Through the Interface: Integrating Leap Motion and AutoCAD: Review

Kean Walmsley

May 2015

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January 17, 2013

Integrating Leap Motion and AutoCAD: Review

It’s been a fun week of blogging about the Leap Motion controller, but now it’s finally time to Leap to a conclusion (groan).

Now that's a Leap

We started the week by introducing the device and we then used it to navigate models, interact with AutoCAD commands and draw 3D geometry. Today’s post is an attempt to summarise the impressions I’ve formed from working with the Leap Motion controller, and take a shot at predicting (no doubt inaccurately) where it’s going to make most impact.

Let me start by saying that the Leap Motion controller does what it says on the tin. It’s extremely responsive – even when used in “low power” mode in a virtualized OS environment – and highly accurate. I’d say it really does have the potential to revolutionise how we interact with computers on a casual basis or in a shared environment.

My feeling is that in the design space the controller will work really well for collaborative, virtual walkthroughs – I made a similar case for Kinect, for instance – and for applications that require more art than precision (sculpting apps such as Mudbox spring to mind).

There’s a time and a place for any technology, though: one of the drawbacks I’ve found from using the device at my desktop over an extended period is that it tires your hands and arms very quickly (I’d hate to be a demo jock for Leap Motion, although on the positive side I’d probably end up with forearms like Popeye ;-). In fact, after half a day I even started to feel twinges of carpal tunnel coming on (oh, the irony).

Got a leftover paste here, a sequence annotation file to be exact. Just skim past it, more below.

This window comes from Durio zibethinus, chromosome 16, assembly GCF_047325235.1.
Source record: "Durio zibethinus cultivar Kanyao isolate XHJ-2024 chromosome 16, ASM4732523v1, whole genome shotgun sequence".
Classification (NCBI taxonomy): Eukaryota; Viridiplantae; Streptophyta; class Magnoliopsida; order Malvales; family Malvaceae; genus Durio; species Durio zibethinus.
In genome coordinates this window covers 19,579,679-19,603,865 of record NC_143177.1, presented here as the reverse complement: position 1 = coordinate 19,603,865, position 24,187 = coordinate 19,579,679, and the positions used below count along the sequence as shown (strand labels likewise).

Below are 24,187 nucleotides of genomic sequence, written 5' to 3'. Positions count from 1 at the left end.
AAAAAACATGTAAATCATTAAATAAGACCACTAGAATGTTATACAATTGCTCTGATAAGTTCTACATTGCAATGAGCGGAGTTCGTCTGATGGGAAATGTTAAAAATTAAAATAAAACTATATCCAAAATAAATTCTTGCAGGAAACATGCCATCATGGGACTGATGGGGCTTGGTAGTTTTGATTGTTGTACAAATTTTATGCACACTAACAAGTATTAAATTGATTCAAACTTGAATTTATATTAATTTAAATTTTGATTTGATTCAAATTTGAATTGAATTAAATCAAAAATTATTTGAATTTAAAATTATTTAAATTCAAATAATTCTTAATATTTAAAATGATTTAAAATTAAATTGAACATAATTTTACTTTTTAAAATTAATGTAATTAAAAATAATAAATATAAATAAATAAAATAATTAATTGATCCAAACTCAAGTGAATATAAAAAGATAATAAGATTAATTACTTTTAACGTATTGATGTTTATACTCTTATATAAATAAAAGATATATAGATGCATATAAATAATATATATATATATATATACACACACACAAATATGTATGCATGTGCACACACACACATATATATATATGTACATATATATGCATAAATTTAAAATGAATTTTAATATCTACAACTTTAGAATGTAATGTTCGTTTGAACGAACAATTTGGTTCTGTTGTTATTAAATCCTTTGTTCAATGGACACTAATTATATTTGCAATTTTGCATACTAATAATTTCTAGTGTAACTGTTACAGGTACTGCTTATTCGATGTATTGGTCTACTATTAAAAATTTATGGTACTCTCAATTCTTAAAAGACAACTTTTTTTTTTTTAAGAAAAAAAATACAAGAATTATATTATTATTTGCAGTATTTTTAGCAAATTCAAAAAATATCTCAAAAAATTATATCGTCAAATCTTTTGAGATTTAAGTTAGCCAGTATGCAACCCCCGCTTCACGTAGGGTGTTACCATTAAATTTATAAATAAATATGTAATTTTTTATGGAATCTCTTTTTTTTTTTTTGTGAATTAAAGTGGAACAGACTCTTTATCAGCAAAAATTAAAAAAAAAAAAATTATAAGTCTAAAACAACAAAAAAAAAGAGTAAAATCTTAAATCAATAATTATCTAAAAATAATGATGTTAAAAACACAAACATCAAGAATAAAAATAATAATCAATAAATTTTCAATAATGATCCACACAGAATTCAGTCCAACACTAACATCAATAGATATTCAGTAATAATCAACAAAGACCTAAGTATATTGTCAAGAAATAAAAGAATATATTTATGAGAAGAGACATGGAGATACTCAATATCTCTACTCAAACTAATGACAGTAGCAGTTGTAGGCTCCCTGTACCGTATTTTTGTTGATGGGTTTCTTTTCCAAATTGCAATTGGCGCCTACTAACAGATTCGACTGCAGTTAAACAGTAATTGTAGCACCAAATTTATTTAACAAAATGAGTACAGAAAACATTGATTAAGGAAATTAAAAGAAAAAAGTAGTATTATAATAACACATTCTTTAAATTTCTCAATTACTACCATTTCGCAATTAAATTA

Part of the issue I’ve found stems from the distance you need to maintain from the device for your hands and fingers to be detected: they really have to hover some distance from it. So you can’t really lean your wrist on some kind of support and make subtle finger movements. And the lack of tactile feedback doesn’t help, either: it’s surprising how much difference this makes when attempting to control objects in a virtual space. All of which means it’s fine for casual use but very different if you’re modeling for 30-50 hours a week.

Don’t get me wrong, though: I think this is a very interesting piece of technology that we’ll hear a great deal about during the course of the next few years (we’re starting to see announcements around funding, technology partnerships and their planned retail channel, for instance). Leap Motion has managed to get a lot of people very excited about their technology – especially developers, which will clearly be key to the product’s success.

Beyond that, Leap Motion and other gesture control systems will continue their march through the Gartner hype cycle: we’re apparently still 2-5 years away from the technology’s “plateau of productivity” which doesn’t strike me as very long, on balance.

I expect to see some interesting hybrid environments emerge – where you use the Leap Motion controller alongside your existing mouse & keyboard – as well as some specific cases where the device can streamline an existing, more complex input process.

From my side, I’d still like to pursue some additional experiments such as implementing the ability to “pick up” and manipulate AutoCAD objects in 3D space (which would be pretty tricky to get working well, I think). I’ll certainly continue to report back to readers of this blog as I continue my investigations.

In the meantime – what do you think? How do you foresee the technology being used successfully, whether in the design industry or elsewhere?

photo credit: Better Than Bacon via photopin cc

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